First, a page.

RDS Auto Minor Version Upgrade does not work as you could probably expect!

I was quite surprised when I found out!

The RDS Auto Minor Version Upgrade doesn't always automatically update the minor version!

Especially since the documentation is misleading with this, saying at the beginning:

A minor engine version is an update to a DB engine version within a major engine version. For example, a major engine version might be 9.6 with the minor engine versions 9.6.11 and 9.6.12 within it.

If you want Amazon RDS to upgrade the DB engine version of a database automatically, you can enable auto minor version upgrades for the database.

And in their blog post regarding this feature:

Auto Minor Version Upgrade is a feature that you can enable to have your database automatically upgraded when a new minor database engine version is available.

And I haven't found any single hint regarding the updates needing to meet any additional conditions to be performed...

So when does the RDS Auto Minor Version Upgrade perform the upgrade?

There are two cases:

  1. The minor version that you currently have is completely deprecated by AWS

  2. The minor version has the AutoUpgrade: True attribute set by AWS

The AutoUpgrade: True attribute is set by AWS under some special circumstances when the new one contains very important cumulative bug fixes and an upgrade is absolutely necessary.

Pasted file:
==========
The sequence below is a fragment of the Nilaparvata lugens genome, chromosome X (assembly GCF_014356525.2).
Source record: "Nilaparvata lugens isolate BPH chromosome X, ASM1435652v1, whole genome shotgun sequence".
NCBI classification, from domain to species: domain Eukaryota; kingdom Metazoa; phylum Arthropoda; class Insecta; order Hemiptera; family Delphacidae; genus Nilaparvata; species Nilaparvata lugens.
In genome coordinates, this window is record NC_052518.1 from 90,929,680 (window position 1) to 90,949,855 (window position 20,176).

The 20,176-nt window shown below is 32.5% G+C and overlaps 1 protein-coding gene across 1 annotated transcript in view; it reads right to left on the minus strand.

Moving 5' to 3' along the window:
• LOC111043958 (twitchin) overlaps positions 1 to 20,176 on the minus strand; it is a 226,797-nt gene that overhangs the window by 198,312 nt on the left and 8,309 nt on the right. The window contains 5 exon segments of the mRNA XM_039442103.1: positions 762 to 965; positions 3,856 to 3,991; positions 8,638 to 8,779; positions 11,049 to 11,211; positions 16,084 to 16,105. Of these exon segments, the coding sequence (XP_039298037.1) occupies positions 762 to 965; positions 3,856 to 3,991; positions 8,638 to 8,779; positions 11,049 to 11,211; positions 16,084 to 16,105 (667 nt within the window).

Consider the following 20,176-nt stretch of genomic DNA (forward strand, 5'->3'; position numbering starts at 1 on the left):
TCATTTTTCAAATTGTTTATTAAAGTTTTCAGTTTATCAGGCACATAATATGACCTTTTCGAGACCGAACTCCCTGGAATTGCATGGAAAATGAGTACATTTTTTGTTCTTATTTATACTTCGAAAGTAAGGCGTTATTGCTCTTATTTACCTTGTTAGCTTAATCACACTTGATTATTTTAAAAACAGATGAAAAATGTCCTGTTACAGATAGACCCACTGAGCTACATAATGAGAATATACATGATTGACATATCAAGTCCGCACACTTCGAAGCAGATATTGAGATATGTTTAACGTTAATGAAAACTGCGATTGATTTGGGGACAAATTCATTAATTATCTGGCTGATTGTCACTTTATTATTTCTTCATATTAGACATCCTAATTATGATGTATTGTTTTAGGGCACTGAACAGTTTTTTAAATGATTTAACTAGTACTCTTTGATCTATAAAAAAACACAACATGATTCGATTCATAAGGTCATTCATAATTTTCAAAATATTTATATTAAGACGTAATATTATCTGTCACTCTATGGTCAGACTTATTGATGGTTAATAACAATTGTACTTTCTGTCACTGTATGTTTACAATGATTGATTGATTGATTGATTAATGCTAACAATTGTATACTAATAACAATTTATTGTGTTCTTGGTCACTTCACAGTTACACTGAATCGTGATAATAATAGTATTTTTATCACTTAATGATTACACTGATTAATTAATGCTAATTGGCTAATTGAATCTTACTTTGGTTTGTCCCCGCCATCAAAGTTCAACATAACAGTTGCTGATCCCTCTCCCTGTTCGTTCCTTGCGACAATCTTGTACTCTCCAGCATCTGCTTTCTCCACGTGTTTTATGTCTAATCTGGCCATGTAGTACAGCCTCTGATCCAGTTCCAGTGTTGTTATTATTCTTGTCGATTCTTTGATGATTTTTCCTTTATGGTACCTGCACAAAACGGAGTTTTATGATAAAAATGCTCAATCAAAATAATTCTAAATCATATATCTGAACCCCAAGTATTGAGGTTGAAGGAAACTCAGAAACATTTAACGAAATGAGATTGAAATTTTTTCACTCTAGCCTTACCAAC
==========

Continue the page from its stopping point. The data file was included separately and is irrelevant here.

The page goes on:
How can you check which minor was tagged with AutoUpgrade: True?
By executing this command:

aws rds describe-db-engine-versions --region YOURREGION --output=table --engine YOURENGINE

You will see that most of the minor versions have the AutoUpgrade: False attribute set. Your current version should be either the newest with AutoUpgrade: True or the one you have manually chosen - depending on which is newer.

Could this be automated?
Probably yes - with Lambda function to seek the most recent minor version and calling RDS API to upgrade to that version in the next maintenance window.

Is it worth automating?
In most cases - no.
The most important bug fixes and security patches will be applied automatically.

Unless you are sure you need this or you already have a stable mechanism to reuse, you will most likely spend more time automating it than you will benefit from the most recent minor.
Remember, that there's always an alternative cost of doing something - not doing something else.

I haven't automated this as in my case the implementation costs outperform potential benefits.

Will there be more storytelling?
I think it doesn't fit into every blog post (like this one), but it may be continued for some in the future - stay tuned!